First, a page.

Although McDonald's has abandoned the #CheersToSochi hashtag, the Cheers to Sochi campaign website is still up and functioning and, according to their press and social media updates, still a conduit to talk to Olympic athletes and teams behind Putin's Lavender Curtain.
When we woke up on competition day, my husband and I were nervous. Very, nervous! As a mom, it's hard to be the voice of reason when all you want is for your child to achieve his dream, but I had to stay positive for him and my other children.
In part 2 of my interview with her, Michelle reveals her proudest win in her long figure skating career -- when she says "There was no heaviness... I was simply present." She also gives advice on how everyone can win in life.
Did I lose you with the "gay" bit? Let me explain. Love it or hate it, since time immemorial, there is likely one guy or gal out of every 10 who is gay. Lots of former Olympians compete in Gay Games. And -- finally getting to the point -- lots of gays compete in the Olympics.
The United Nations should return to the Olympic Truce language that specifically excludes LGBT people. Masking over the discrimination that we face and giving cover to governments like Russia only make us invisible and set back our advancement toward true equality.
The Olympics have no economic benefit, no true benefit to sport (at least relative to alternatives), prove nothing for the nation, and serve to legitimize authoritarian regimes. The United States government shouldn't support them.
If the IOC continues looking the other way when it comes to religious "propaganda" but punishing and silencing athletes who take a stand for LGBT equality under the guise of "political propaganda," it will be complicit in Russia's egregious human rights violations.
Russia's recent anti-gay legislation contradicts the letter and spirit of the Olympic Charter, and the International Olympic Committee must acknowledge that and find a more tolerant and civilized host country. This is not just another political issue; this is an issue of basic human rights.
Recently, laws in Russia have questioned the morals of a sector of humanity, and I wonder how it has impacted the passion of our young athletes. If I'd known I was gay as a child and these laws were standing then, would it have turned me off the sport of gymnastics?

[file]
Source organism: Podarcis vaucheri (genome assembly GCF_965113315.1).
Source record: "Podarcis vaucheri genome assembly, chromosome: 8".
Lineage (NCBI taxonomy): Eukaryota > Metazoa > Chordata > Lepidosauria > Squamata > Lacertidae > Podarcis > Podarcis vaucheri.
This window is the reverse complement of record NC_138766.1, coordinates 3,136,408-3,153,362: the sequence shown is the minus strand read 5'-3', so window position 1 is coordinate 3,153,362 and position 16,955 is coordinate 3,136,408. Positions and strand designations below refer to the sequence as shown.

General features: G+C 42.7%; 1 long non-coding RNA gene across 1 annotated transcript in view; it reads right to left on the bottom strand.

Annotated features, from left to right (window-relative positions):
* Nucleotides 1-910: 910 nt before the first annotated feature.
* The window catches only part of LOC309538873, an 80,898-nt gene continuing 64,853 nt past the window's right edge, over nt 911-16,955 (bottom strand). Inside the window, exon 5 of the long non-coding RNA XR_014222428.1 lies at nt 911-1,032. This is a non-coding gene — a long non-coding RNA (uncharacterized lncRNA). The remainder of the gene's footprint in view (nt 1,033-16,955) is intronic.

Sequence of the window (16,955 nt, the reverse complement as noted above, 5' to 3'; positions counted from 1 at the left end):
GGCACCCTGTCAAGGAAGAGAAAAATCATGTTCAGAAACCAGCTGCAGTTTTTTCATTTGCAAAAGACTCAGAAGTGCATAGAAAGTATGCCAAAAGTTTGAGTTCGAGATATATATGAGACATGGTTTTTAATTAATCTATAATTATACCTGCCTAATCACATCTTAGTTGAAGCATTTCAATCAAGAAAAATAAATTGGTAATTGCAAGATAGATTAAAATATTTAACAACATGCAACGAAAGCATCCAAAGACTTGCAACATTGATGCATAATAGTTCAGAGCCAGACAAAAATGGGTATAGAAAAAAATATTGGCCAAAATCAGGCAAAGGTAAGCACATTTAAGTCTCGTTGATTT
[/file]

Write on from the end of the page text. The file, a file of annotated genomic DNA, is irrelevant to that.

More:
I must disagree with the venerable Greg Louganis. The U.S. Olympic Committee should expeditiously threaten to boycott the 2014 Winter Olympics and encourage other countries to join in. Then the IOC will be forced to take up Canada's offer to have the Games moved to Vancouver.
As we focus our immediate efforts on the Olympics and Russia, we should remain mindful of the numerous other nations in which LGBT people face even greater, life-threatening persecution and devise strategies to impact their nations as well.
Merely hoping for an inspirational moment to present itself during the 2014 Winter Olympics isn't fair to anyone. By moving the Games to another location, we can avoid endangering athletes. Those of us who support LGBT rights would be just as inspired by a gay champion in Vancouver.
Russia is an unsuitable and unstable nation that is unqualified to host a major world event. No country is perfect, but when Russia was awarded the 2014 Winter Olympics in 2007, few people knew that its warts were actually tumors.
This week I talked with David McFarland, the founder and CEO of United for Equality in Sports & Entertainment (UESE), the nation's first and only organization dedicated solely to advancing and achieving equality in sports and entertainment for the LGBT community.
This global call urged the IOC to condemn Russia's anti-gay law before the Olympic Games and urge Russia to ensure the security of all visitors, athletes and Russian people before, during, and after the Games.
Even if Putin himself signs a decree stating that no LGBT persons will be subjected to Russia's draconian laws and that their safety will be guaranteed, boycotting the 2014 Winter Olympic Games in Sochi or pulling out completely is still the right thing to do.